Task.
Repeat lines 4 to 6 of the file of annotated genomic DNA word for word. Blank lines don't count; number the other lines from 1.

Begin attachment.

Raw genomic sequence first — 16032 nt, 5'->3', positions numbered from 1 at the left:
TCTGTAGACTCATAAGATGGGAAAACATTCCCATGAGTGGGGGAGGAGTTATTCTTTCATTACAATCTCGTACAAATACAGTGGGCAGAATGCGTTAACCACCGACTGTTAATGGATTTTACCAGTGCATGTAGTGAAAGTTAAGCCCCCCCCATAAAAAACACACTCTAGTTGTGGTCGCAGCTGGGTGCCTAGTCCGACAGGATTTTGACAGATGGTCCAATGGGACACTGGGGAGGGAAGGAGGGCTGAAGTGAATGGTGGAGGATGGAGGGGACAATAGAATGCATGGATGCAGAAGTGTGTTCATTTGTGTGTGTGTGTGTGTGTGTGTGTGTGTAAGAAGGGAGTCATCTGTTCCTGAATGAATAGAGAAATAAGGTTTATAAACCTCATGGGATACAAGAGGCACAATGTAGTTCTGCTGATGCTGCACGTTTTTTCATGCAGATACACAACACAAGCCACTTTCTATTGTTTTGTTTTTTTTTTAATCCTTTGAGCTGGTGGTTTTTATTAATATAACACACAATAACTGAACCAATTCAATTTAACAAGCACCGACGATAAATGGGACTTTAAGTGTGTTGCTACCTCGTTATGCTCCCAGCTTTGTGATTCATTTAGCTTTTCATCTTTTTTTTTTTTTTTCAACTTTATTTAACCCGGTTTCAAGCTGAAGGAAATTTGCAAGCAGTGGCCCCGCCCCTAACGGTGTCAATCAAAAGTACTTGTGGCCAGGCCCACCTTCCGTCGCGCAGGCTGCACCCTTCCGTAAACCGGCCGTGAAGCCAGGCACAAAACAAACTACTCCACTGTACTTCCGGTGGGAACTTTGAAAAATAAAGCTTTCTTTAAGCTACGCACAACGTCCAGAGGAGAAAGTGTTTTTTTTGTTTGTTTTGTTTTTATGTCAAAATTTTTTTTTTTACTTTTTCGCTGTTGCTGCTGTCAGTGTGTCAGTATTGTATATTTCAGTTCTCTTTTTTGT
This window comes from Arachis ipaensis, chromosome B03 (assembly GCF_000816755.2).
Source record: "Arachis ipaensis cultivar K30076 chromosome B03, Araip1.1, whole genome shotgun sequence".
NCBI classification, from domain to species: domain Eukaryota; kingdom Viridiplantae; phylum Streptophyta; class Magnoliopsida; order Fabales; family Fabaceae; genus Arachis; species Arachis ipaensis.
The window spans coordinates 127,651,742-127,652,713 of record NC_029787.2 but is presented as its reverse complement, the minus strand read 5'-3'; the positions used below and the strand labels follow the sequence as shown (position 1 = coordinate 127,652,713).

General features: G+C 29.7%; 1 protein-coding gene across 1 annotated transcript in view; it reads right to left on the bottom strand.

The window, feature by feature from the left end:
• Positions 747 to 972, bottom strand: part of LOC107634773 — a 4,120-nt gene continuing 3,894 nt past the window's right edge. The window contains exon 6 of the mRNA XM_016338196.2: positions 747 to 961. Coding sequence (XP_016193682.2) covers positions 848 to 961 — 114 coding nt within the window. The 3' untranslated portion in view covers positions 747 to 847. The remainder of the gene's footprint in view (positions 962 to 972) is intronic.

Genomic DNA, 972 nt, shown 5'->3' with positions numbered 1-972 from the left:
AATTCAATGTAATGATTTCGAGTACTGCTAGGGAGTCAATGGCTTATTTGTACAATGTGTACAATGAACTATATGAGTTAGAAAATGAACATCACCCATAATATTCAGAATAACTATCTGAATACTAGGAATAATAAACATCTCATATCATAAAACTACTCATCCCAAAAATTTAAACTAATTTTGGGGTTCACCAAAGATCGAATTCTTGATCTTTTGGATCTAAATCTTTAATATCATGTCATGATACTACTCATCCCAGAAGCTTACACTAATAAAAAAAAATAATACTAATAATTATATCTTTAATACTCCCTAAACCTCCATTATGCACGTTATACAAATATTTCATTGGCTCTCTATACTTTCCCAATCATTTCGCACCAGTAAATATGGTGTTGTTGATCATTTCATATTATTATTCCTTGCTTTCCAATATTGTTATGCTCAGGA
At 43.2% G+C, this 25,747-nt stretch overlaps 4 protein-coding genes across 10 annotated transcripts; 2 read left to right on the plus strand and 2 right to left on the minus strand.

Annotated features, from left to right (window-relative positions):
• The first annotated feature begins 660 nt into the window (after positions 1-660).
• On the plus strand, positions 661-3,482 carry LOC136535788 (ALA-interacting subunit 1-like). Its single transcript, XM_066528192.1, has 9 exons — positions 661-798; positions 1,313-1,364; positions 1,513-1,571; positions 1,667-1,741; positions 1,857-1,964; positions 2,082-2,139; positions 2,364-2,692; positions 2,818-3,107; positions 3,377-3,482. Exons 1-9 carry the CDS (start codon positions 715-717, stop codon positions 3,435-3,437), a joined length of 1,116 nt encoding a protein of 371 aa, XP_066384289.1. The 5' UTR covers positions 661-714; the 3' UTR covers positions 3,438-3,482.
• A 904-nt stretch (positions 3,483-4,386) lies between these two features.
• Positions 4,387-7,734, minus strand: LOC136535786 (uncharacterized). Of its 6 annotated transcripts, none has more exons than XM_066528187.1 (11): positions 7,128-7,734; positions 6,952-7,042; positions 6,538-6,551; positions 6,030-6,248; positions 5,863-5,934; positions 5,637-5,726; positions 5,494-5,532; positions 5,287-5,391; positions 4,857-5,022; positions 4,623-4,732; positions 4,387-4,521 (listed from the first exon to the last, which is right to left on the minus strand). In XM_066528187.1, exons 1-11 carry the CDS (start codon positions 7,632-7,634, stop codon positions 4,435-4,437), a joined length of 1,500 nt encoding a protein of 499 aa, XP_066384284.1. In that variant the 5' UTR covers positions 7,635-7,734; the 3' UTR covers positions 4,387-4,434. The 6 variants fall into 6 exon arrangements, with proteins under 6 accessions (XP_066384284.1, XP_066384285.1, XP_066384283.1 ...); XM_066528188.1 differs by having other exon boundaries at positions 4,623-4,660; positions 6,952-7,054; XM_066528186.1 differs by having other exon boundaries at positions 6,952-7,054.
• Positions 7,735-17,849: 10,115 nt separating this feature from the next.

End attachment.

Source record: "Arachis ipaensis cultivar K30076 chromosome B03, Araip1.1, whole genome shotgun sequence".
NCBI classification, from domain to species: domain Eukaryota; kingdom Viridiplantae; phylum Streptophyta; class Magnoliopsida; order Fabales; family Fabaceae; genus Arachis; species Arachis ipaensis.
The window spans coordinates 127,651,742-127,652,713 of record NC_029787.2 but is presented as its reverse complement, the minus strand read 5'-3'; the positions used below and the strand labels follow the sequence as shown (position 1 = coordinate 127,652,713).